B's show toughness, togetherness in win

B's show toughness, togetherness in win
November 7, 2011, 1:15 am
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TORONTO It turned into a roughing penalty for Jordan Caron in the third period, but there was a lot the Bruins liked about a play that first started with Dion Phaneuf flattening Chris Kelly by the blue line.

The hit arrived quickly and surprisingly for Kelly, and perhaps a little too late for Phaneuf and the Leafs since the game had already well been decided in a 7-0 win for the Bruins at Air Canada Center on Saturday night.

Some instant-replay jockeys thought the hit was a little on the dirty, given that Phaneuf left his skates ever so briefly after making an impact with Kellys upper body.

Some Toronto wags also felt Phaneuf should have woken up and actually started playing a little defense earlier in the game instead of watching Milan Lucic blow right past him for Bostons third goal in the second period.

You have to wonder how many times those in Toronto were decrying the disappearing act of their captain during the winning and losing portion of the game early on before the Bruins ran up a touchdown on them. All of that along with Phaneufs minus-3 for the evening likely went into the spring-loaded slam of Kelly when the Bs center found himself in a prime position to be catapulted.

The best part: thoughts from Kelly about the play being a good, hard competitive hockey play rather than the whining or chest-thumping that can sometimes accompany a jarring hit on the ice.

Its a non-issue. I think if you ask every guy in our room they still want to see hits like that remain in the game, said Kelly. Nobody wants to take the physical part of the game out.

While Seguin vs. Kessel does seem a little played out and Kessel vs. the Bruins even more so -- after more than a dozen permutations of the individual match-up that have come up over the last three seasons, there was plenty of refreshing things about the Phaneuf hit in the third period.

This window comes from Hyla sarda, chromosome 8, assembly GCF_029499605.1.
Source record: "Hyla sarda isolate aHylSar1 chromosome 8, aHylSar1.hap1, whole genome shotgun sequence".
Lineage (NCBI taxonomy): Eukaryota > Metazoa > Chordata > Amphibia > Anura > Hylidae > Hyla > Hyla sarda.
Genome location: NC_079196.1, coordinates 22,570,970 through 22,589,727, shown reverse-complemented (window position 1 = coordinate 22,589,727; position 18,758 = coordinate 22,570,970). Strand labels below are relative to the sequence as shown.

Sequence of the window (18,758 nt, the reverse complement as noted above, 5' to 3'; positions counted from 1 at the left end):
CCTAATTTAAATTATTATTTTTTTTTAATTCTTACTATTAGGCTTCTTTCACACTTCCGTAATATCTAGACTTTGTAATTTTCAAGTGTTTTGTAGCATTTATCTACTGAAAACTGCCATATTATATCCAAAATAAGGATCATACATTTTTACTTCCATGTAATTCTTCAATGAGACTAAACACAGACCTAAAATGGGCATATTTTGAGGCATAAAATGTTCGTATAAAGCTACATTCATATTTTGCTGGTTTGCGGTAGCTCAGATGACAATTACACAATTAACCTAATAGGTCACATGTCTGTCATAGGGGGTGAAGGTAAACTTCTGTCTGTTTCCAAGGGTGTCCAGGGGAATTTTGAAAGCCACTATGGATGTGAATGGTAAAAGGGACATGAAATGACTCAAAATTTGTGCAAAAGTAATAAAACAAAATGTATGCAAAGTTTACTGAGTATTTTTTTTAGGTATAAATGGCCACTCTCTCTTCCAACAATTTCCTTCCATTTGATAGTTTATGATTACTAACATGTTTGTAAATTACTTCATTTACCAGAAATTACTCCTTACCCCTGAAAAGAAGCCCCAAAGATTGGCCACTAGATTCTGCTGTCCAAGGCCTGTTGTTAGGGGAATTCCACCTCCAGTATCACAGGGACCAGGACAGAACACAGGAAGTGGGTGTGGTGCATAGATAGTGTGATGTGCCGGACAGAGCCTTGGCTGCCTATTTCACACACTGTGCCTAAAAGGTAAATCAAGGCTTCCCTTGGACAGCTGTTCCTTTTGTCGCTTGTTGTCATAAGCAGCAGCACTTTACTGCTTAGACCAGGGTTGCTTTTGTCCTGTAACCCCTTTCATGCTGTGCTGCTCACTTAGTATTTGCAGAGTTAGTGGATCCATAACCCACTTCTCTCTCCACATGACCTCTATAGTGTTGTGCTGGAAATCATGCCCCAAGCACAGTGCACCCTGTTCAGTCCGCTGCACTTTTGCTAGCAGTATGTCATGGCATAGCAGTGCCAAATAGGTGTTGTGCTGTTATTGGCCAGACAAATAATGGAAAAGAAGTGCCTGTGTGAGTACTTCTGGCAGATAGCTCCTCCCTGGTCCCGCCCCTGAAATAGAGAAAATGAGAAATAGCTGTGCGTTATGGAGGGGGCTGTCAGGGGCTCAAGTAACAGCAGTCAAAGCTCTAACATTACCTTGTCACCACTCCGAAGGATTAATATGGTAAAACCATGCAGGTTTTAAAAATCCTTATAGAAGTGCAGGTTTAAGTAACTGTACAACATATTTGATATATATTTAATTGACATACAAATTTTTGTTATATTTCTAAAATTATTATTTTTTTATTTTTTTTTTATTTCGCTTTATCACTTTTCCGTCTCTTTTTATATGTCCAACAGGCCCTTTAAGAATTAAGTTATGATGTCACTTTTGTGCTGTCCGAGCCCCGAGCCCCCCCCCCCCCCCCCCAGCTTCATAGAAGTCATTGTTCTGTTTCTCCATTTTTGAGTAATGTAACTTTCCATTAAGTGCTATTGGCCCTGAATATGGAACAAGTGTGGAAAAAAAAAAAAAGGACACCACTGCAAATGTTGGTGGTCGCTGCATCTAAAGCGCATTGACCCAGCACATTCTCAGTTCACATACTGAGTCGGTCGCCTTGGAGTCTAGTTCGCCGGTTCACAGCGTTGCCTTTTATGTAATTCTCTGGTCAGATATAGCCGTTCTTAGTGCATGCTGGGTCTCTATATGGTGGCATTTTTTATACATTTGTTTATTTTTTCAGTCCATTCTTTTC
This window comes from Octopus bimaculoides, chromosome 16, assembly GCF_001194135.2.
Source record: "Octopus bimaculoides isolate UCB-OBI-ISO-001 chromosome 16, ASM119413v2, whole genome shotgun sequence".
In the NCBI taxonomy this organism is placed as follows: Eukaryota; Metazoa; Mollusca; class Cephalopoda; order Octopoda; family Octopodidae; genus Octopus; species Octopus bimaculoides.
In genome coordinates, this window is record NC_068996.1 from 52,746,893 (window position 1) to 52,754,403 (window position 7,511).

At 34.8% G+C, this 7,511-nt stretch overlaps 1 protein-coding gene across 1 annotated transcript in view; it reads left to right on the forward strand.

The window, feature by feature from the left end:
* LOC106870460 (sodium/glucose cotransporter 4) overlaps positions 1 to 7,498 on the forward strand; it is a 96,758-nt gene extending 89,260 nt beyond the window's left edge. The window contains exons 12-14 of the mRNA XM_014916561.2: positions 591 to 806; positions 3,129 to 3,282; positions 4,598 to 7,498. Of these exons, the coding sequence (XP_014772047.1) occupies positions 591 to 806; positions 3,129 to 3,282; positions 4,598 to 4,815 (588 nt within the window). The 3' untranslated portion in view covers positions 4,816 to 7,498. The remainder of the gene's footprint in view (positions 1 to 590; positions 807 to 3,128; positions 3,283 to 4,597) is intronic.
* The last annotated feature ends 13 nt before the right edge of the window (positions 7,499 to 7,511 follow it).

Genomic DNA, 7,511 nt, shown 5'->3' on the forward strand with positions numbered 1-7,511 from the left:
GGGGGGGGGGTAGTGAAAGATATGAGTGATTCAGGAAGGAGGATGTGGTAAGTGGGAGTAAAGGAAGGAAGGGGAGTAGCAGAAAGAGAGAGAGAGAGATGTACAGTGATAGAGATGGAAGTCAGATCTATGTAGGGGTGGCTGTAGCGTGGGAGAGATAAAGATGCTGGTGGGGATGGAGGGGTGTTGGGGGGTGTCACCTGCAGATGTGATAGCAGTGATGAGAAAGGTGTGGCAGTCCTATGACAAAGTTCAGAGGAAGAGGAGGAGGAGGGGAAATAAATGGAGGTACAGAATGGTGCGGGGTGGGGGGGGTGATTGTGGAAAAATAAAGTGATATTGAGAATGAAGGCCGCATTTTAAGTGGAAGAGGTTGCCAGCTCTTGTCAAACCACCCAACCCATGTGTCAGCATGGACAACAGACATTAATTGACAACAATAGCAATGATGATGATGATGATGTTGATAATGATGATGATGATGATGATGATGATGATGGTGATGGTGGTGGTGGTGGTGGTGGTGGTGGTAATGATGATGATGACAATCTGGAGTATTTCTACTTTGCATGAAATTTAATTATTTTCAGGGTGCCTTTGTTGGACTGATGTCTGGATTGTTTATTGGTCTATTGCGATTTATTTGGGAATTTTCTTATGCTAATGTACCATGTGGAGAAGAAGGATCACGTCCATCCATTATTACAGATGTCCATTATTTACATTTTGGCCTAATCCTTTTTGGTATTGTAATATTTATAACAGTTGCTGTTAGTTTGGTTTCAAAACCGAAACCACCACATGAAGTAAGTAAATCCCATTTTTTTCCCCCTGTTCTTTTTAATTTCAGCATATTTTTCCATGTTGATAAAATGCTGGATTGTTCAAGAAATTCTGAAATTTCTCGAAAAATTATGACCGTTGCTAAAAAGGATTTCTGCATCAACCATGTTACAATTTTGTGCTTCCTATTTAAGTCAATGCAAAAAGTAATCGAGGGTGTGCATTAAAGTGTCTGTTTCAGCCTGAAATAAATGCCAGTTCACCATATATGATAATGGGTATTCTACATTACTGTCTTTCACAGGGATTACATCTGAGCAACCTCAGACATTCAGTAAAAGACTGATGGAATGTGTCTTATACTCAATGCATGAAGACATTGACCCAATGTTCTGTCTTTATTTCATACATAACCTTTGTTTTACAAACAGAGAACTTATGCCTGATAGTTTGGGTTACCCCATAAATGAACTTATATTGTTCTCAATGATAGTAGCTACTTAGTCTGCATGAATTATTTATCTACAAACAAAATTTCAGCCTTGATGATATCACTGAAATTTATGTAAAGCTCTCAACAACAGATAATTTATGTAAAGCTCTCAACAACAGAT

The best teammate to Kelly in the moment immediately afterward was Jordan Caron arriving -- without hesitation -- to the defense of his teammate. The second-year player stood over Phaneuf and gave him a quick little shove to remind him there are consequences after his train-wreck hit.

Caron, of course, went on to the penalty box after the shove with a roughing penalty for responding for an overwhelmingly clean hockey hit. But the first year player wouldnt have been blamed if he was timid in the face of split-second decision in the wake of his fallen teammate.

He reacted correctly, and those are the kind of good penalties teams will rally around and kill off when it comes to winning and losing time for the Bruins over the course of a long hockey season.

Other players noticed Carons reactive move for the team-building purposes they represented, and snapped the mental pictures of a team building the right kind of chemistry. The Bruins are at their best when theyre standing up for each other and preventing other teams from taking liberties with any of their players.

The rookie forward did his part to step in for his alternate captain in Kelly, and his veteran leader appreciated it after seeing many times when big hits have gone unnoticed by a team that couldnt be bothered.

Were sticking up for each other, were a close group and thats awesome. But I think that really reflects the score a lot more than the hit, said Kelly. We really thought that we went out and played our game against the Leafs and that we really find our identity.